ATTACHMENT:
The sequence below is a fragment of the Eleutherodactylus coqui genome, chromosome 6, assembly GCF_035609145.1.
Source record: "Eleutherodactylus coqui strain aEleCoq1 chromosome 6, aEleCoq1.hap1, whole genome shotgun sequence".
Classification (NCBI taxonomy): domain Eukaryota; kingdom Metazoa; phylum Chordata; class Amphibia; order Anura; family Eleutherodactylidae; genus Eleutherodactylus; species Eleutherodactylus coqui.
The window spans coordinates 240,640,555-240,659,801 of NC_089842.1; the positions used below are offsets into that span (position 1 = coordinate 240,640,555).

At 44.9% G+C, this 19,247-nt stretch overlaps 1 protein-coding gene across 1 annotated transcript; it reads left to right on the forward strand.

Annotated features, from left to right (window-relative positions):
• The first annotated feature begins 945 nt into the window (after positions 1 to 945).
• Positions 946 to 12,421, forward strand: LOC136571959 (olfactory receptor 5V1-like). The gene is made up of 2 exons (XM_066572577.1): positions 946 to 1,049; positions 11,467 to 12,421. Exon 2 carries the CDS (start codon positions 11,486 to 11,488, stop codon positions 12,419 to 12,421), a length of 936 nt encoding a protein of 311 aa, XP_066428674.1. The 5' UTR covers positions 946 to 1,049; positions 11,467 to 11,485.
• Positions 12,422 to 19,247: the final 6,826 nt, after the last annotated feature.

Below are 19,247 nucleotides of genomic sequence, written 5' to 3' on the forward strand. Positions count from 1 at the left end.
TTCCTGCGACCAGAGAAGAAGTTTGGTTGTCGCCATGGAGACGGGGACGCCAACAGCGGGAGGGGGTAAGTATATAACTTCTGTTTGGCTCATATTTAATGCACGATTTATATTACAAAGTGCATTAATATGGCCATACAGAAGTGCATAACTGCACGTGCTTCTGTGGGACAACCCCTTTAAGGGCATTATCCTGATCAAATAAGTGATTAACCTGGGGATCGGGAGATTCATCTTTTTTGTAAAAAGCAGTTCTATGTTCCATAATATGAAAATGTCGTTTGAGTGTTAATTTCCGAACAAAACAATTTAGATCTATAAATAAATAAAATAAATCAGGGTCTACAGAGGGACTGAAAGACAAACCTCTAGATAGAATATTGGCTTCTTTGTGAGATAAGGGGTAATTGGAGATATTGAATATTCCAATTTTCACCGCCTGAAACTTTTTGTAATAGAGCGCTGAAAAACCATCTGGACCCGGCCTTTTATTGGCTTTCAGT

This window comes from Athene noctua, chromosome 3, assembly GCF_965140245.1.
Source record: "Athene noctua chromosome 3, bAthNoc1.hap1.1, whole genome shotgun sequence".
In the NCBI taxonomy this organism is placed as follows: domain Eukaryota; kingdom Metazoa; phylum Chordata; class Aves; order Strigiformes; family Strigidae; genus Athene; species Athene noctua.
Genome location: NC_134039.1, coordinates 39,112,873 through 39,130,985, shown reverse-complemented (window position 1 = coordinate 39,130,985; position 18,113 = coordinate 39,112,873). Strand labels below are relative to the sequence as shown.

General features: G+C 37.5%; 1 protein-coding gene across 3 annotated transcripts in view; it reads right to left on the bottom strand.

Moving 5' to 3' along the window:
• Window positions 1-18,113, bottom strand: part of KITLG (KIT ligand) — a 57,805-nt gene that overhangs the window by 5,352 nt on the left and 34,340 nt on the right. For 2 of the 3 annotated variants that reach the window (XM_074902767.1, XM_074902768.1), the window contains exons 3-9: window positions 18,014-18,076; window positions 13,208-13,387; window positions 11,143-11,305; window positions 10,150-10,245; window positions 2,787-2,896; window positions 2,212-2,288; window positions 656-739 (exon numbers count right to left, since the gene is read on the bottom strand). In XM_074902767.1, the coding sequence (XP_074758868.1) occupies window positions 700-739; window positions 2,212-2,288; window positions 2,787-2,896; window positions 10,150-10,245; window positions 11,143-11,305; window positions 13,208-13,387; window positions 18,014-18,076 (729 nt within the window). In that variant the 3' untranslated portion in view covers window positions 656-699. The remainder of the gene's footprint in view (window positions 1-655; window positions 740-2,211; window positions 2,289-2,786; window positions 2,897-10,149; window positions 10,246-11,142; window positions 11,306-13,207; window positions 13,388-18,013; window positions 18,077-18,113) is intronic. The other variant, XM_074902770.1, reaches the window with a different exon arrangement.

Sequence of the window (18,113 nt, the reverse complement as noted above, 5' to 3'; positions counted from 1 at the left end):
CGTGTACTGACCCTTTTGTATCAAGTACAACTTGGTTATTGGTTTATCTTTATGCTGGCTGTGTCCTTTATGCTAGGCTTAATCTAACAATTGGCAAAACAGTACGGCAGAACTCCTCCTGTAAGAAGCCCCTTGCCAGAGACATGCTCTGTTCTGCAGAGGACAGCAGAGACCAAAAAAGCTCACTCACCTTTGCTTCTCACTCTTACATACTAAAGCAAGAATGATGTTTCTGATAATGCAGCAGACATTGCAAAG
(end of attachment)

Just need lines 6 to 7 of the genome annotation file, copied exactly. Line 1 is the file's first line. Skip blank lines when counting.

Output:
Annotated features, from left to right (window-relative positions):
• The first annotated feature begins 945 nt into the window (after positions 1 to 945).